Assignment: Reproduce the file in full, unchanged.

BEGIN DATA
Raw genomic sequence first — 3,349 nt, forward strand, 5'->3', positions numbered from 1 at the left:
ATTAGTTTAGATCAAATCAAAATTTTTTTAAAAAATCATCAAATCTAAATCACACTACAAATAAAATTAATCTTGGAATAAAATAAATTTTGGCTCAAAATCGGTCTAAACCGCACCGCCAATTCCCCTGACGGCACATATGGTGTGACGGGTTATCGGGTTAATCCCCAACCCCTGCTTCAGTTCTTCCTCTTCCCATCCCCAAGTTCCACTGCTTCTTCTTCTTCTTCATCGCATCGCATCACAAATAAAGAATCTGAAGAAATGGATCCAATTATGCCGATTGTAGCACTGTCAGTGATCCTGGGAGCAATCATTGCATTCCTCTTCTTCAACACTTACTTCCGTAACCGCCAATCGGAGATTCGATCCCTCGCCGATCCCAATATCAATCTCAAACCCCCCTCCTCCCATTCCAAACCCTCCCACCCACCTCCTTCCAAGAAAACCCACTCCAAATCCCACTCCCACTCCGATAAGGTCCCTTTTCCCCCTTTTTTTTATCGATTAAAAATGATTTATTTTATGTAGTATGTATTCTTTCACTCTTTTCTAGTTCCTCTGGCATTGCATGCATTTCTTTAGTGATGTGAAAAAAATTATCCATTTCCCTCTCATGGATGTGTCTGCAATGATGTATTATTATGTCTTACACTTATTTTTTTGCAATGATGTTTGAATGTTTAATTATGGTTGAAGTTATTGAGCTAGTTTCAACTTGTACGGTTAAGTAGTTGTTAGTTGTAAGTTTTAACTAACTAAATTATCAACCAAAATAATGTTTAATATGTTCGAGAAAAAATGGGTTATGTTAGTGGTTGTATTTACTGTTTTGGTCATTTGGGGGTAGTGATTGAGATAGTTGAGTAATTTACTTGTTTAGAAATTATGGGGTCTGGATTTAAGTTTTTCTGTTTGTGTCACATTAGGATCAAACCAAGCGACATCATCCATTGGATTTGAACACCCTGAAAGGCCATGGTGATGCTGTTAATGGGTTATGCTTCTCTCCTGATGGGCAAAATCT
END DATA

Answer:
Raw genomic sequence first — 3,349 nt, forward strand, 5'->3', positions numbered from 1 at the left:
ATTAGTTTAGATCAAATCAAAATTTTTTTAAAAAATCATCAAATCTAAATCACACTACAAATAAAATTAATCTTGGAATAAAATAAATTTTGGCTCAAAATCGGTCTAAACCGCACCGCCAATTCCCCTGACGGCACATATGGTGTGACGGGTTATCGGGTTAATCCCCAACCCCTGCTTCAGTTCTTCCTCTTCCCATCCCCAAGTTCCACTGCTTCTTCTTCTTCTTCATCGCATCGCATCACAAATAAAGAATCTGAAGAAATGGATCCAATTATGCCGATTGTAGCACTGTCAGTGATCCTGGGAGCAATCATTGCATTCCTCTTCTTCAACACTTACTTCCGTAACCGCCAATCGGAGATTCGATCCCTCGCCGATCCCAATATCAATCTCAAACCCCCCTCCTCCCATTCCAAACCCTCCCACCCACCTCCTTCCAAGAAAACCCACTCCAAATCCCACTCCCACTCCGATAAGGTCCCTTTTCCCCCTTTTTTTTATCGATTAAAAATGATTTATTTTATGTAGTATGTATTCTTTCACTCTTTTCTAGTTCCTCTGGCATTGCATGCATTTCTTTAGTGATGTGAAAAAAATTATCCATTTCCCTCTCATGGATGTGTCTGCAATGATGTATTATTATGTCTTACACTTATTTTTTTGCAATGATGTTTGAATGTTTAATTATGGTTGAAGTTATTGAGCTAGTTTCAACTTGTACGGTTAAGTAGTTGTTAGTTGTAAGTTTTAACTAACTAAATTATCAACCAAAATAATGTTTAATATGTTCGAGAAAAAATGGGTTATGTTAGTGGTTGTATTTACTGTTTTGGTCATTTGGGGGTAGTGATTGAGATAGTTGAGTAATTTACTTGTTTAGAAATTATGGGGTCTGGATTTAAGTTTTTCTGTTTGTGTCACATTAGGATCAAACCAAGCGACATCATCCATTGGATTTGAACACCCTGAAAGGCCATGGTGATGCTGTTAATGGGTTATGCTTCTCTCCTGATGGGCAAAATCT